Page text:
Published on August 10, 2016

Donor Breast Milk

This blog is dedicated to the staff of Mary Greeley Medical Center’s Birthways and NICU departments. I wish I could list you each by name and specifically mention why you are so wonderful. Thank you for the exceptional care you gave my entire family, Tatum, Tacie, Tessa, Taylor, Ryan and myself during both of our stays in your unit. You will forever be a part of two of my favorite stories.

Let's roll! Heading home from the hospital.

Let's roll! Heading home from the hospital.

When Tessa was a baby, she took to nursing like a champ. She just knew what to do. I learned more about the benefits of breastfeeding and felt we were doing what was best for our baby. It is an obvious money saver. It contains antibodies that fight off viruses. Babies that are breast fed have fewer ear infections, respiratory illnesses, and all around healthier. It can lower the risk of cancer for both mom and baby. And so on and so on… I was so proud of our success with nursing, that I couldn’t imagine not giving it a try.

The plan was to also nurse the twins. The thought of it sounded exhausting, but I assumed it would be as easy as the time before. I knew I was lucky with Tessa, but never had a plan B for the Twins.

When Tatum and Tacie were born, I tried nursing. Born at what we thought was 37 weeks, the nurses said the girls’ seemed “young”. They tried to nurse, but couldn’t latch and didn’t have an interest in eating. These kids just wanted to sleep. But I kept trying.

Once our visitors left our hospital room the night the twins were born, I thought it was going to be time for some rest. It felt like one very long, exciting, yet exhausting day. It was about 11pm when the girls’ body temperatures and blood sugar levels started to drop low enough that they became “NICU Babies”. My nurse worked with the NICU nurse to try and raise their temp and blood sugar.

Tacie’s numbers were the lowest. She needed to eat, yet I was really hoping to avoid formula. The NICU nurse brought me a pamphlet and introduced me to the University of Iowa’s Donor Milk Bank program. This was new to me and as a mom, I was skeptical and had to comprehend what this meant. “Milk from another mom?” “Who is this lady?” “What if she did drugs?” I read the pamphlet over and over to help clear my thoughts and answer my questions. Finally I gained some clarity. The University of Iowa wouldn’t have a program that was not safe for babies. Mary Greeley Medical Center wouldn’t utilize a program that would put their patients at harm. My “what ifs” were justified, but I knew the answers all along. Donors are screened to make sure they meet specific qualifications to be eligible to donate. Milk is pasteurized, tested for bacteria, then frozen. With that, I signed a release to give both of the girls’ donor milk.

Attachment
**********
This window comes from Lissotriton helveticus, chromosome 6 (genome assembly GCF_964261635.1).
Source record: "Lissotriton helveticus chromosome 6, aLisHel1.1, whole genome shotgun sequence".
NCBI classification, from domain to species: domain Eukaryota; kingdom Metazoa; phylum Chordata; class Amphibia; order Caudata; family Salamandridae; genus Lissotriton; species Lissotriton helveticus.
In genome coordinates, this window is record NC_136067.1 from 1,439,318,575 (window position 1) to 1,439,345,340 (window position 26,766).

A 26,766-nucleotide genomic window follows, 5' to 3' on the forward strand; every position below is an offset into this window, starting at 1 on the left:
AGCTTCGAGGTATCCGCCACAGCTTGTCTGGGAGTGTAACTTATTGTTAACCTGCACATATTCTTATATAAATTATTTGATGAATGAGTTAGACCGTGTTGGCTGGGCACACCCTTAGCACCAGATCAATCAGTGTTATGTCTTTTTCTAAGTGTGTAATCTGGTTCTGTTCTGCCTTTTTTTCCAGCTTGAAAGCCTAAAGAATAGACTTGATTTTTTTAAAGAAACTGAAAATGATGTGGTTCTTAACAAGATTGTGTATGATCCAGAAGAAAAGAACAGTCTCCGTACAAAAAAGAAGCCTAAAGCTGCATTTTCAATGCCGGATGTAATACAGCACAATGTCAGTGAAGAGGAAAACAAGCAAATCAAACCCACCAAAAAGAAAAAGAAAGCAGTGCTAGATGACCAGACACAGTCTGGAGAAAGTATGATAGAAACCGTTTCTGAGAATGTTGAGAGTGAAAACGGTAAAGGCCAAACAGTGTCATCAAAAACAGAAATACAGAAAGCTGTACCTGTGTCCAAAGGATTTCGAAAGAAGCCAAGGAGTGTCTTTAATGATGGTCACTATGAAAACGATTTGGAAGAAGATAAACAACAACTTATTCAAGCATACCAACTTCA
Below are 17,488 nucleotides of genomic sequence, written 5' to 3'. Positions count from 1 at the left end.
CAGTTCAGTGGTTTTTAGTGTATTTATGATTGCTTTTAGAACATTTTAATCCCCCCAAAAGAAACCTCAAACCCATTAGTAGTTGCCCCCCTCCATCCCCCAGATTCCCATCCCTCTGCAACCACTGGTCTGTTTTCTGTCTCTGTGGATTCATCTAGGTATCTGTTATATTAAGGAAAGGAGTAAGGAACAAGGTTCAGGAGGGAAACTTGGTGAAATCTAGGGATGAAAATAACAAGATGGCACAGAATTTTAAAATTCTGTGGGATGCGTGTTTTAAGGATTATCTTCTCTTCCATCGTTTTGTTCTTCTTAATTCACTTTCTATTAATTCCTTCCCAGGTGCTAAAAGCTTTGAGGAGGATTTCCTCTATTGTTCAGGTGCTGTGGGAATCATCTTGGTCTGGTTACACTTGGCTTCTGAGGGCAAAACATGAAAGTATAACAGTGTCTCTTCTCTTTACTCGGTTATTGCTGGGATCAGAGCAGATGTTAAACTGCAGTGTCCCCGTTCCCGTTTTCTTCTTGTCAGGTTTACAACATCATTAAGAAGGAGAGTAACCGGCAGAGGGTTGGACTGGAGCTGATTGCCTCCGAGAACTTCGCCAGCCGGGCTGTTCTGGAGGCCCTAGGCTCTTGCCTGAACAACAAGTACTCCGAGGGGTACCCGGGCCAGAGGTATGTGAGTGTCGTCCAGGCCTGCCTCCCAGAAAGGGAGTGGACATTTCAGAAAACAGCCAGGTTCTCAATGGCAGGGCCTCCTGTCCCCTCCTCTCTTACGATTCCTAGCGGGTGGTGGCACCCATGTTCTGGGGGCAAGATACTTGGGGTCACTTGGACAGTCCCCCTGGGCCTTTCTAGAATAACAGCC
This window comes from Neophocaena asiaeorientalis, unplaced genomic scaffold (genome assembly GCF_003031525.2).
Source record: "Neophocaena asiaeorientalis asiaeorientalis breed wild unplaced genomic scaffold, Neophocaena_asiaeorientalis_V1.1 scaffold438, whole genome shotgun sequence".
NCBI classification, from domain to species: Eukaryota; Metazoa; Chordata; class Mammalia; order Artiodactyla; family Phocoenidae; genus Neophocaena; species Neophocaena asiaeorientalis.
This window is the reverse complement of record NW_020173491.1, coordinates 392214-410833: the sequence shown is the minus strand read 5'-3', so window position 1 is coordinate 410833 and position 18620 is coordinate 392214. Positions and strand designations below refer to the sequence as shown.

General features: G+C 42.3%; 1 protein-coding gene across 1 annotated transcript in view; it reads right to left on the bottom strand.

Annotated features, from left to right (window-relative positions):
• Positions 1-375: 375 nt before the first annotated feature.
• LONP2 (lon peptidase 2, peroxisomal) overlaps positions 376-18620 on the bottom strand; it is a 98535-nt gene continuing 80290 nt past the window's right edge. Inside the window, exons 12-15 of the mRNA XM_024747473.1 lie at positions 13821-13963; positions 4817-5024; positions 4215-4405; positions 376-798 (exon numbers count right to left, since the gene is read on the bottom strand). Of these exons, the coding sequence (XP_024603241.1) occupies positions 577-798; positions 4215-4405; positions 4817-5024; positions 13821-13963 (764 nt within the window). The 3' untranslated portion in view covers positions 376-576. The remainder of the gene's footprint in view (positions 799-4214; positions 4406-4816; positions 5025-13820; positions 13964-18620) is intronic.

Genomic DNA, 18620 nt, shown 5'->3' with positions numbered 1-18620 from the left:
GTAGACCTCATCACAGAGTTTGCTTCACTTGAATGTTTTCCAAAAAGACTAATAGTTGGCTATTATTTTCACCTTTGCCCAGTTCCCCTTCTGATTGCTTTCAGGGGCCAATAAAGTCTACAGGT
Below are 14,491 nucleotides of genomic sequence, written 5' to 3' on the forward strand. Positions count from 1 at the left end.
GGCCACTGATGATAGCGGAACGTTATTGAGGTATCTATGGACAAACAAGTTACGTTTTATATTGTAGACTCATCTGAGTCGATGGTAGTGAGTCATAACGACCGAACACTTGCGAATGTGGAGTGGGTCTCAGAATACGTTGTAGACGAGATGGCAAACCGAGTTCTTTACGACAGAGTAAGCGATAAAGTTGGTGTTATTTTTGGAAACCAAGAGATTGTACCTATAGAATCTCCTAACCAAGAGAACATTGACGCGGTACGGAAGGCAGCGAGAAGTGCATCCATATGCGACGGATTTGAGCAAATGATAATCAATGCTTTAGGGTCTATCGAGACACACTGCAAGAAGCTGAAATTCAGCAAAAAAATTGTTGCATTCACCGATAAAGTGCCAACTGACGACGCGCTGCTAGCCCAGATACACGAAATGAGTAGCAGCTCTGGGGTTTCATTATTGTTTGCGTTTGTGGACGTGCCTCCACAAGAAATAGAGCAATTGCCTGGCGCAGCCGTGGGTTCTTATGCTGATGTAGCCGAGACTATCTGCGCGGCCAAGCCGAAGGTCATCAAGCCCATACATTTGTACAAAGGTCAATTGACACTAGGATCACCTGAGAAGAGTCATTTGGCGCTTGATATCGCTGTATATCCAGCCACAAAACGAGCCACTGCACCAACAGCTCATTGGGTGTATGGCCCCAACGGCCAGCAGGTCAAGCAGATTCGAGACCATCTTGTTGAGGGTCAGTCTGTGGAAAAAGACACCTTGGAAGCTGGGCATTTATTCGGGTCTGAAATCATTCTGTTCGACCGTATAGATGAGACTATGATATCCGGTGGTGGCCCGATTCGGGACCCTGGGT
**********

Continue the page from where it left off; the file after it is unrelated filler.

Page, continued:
The girls took to the donor milk, and it helped to begin to raise their body temperature, blood sugar and weight. It didn’t happen instantly, but I was very thankful that Mary Greeley offered the program. By 4am I was finally getting up for the first time after my C-section. By 4:30am, my nurse, Mandy brought me some Italian Ice (similar to sherbet), my first ‘meal’ in about 29 hours. By 5am, I was finally getting that rest I was hoping for that night. It didn’t take long to be reoriented to sleep with babies!

We tried bottle feeding, but due to their latching issues, they were fed using a syringe and a very small tube. One of our nurse’s showed Ryan and myself how to feed the girls’. We would put our knuckle in their mouth to get them to start sucking, and then insert the tube, and slowly push in the plunger. I have forgotten her name, unfortunately, but that nurse probably has no idea how excited we were to finally get to be part of feeding our babies.

Tacie’s blood sugar number didn’t rise like Tatum’s, and she had to have an IV inserted into her little arm. But the IV helped, and both babies were released from the NICU care the night before I was being discharged.

Having twins born early increases the chance they won’t be discharged the same day as mom. We knew this was a possibility, especially with the feeding issues. The goal of course was to all go home together. But the big picture is their health and if they’re ready. Monday, April 11th was my discharge day. The girls’ progressed to eating from a bottle with a preemie nipple. After being rounded on by the nurses and Pediatrician, it was confirmed that all three of us were going home that day! Halleluiah! We were ready to go home. Julie, my discharge nurse, like all the nurses we had during our stay, was amazing. She sent us off with a smile, hugs, and most likely a prayer!

To learn more about the Mother’s Milk Bank of Iowa and how you can receive or donate milk, visit or call 1-877-891-5347.

About the Author

Mindy WendtMindy Wendt is a mom with twins on the way! She also works in the Human Resources Department at Mary Greeley Medical Center. She and her husband Ryan currently have two daughters, Taylor (14) and Tessa (3).



Birthways at Mary Greeley Medical Center is where expectant mothers from throughout central Iowa come to deliver their babies. See why more moms choose Birthways.

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